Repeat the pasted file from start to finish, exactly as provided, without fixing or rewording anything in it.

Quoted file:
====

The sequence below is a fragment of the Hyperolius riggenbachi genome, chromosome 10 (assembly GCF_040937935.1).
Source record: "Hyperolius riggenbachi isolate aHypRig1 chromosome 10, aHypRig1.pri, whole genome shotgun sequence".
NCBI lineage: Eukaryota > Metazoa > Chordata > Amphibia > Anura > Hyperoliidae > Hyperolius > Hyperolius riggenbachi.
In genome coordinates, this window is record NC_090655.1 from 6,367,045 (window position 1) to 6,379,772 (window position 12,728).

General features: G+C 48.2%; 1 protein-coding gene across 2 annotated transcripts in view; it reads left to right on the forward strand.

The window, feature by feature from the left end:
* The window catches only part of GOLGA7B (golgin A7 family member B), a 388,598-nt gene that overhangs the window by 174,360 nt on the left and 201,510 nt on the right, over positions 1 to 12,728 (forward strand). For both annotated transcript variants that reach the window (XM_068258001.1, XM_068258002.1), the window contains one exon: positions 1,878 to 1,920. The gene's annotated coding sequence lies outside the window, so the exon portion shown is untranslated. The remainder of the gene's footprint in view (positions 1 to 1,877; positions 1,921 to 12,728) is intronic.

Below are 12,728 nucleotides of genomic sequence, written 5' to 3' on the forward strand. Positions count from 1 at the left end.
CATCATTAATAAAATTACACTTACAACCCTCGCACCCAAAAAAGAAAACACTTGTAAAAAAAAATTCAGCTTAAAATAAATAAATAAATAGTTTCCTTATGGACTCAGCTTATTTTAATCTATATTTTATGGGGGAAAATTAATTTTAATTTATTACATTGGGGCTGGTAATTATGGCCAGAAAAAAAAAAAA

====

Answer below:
The sequence below is a fragment of the Hyperolius riggenbachi genome, chromosome 10 (assembly GCF_040937935.1).
Source record: "Hyperolius riggenbachi isolate aHypRig1 chromosome 10, aHypRig1.pri, whole genome shotgun sequence".
NCBI lineage: Eukaryota > Metazoa > Chordata > Amphibia > Anura > Hyperoliidae > Hyperolius > Hyperolius riggenbachi.
In genome coordinates, this window is record NC_090655.1 from 6,367,045 (window position 1) to 6,379,772 (window position 12,728).

General features: G+C 48.2%; 1 protein-coding gene across 2 annotated transcripts in view; it reads left to right on the forward strand.

The window, feature by feature from the left end:
* The window catches only part of GOLGA7B (golgin A7 family member B), a 388,598-nt gene that overhangs the window by 174,360 nt on the left and 201,510 nt on the right, over positions 1 to 12,728 (forward strand). For both annotated transcript variants that reach the window (XM_068258001.1, XM_068258002.1), the window contains one exon: positions 1,878 to 1,920. The gene's annotated coding sequence lies outside the window, so the exon portion shown is untranslated. The remainder of the gene's footprint in view (positions 1 to 1,877; positions 1,921 to 12,728) is intronic.

Below are 12,728 nucleotides of genomic sequence, written 5' to 3' on the forward strand. Positions count from 1 at the left end.
CATCATTAATAAAATTACACTTACAACCCTCGCACCCAAAAAAGAAAACACTTGTAAAAAAAAATTCAGCTTAAAATAAATAAATAAATAGTTTCCTTATGGACTCAGCTTATTTTAATCTATATTTTATGGGGGAAAATTAATTTTAATTTATTACATTGGGGCTGGTAATTATGGCCAGAAAAAAAAAAAA